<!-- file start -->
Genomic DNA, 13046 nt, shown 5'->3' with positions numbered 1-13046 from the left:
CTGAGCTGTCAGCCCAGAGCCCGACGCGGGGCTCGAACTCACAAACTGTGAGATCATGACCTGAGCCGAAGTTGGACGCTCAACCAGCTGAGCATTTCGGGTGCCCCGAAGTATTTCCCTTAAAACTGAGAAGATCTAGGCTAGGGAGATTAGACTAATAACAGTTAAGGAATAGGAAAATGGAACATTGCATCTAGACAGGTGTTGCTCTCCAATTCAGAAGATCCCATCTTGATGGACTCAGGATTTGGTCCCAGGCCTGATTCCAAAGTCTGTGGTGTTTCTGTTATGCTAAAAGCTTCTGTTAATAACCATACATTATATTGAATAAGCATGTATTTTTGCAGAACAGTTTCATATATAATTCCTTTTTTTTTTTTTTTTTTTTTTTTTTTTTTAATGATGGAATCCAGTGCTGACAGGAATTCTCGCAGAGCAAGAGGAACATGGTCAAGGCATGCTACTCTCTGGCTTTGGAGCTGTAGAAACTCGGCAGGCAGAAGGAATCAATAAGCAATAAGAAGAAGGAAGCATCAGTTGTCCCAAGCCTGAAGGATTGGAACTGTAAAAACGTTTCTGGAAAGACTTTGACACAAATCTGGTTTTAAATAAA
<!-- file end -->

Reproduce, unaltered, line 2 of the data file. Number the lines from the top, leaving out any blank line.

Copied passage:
CTGAGCTGTCAGCCCAGAGCCCGACGCGGGGCTCGAACTCACAAACTGTGAGATCATGACCTGAGCCGAAGTTGGACGCTCAACCAGCTGAGCATTTCGGGTGCCCCGAAGTATTTCCCTTAAAACTGAGAAGATCTAGGCTAGGGAGATTAGACTAATAACAGTTAAGGAATAGGAAAATGGAACATTGCATCTAGACAGGTGTTGCTCTCCAATTCAGAAGATCCCATCTTGATGGACTCAGGATTTGGTCCCAGGCCTGATTCCAAAGTCTGTGGTGTTTCTGTTATGCTAAAAGCTTCTGTTAATAACCATACATTATATTGAATAAGCATGTATTTTTGCAGAACAGTTTCATATATAATTCCTTTTTTTTTTTTTTTTTTTTTTTTTTTTTTAATGATGGAATCCAGTGCTGACAGGAATTCTCGCAGAGCAAGAGGAACATGGTCAAGGCATGCTACTCTCTGGCTTTGGAGCTGTAGAAACTCGGCAGGCAGAAGGAATCAATAAGCAATAAGAAGAAGGAAGCATCAGTTGTCCCAAGCCTGAAGGATTGGAACTGTAAAAACGTTTCTGGAAAGACTTTGACACAAATCTGGTTTTAAATAAA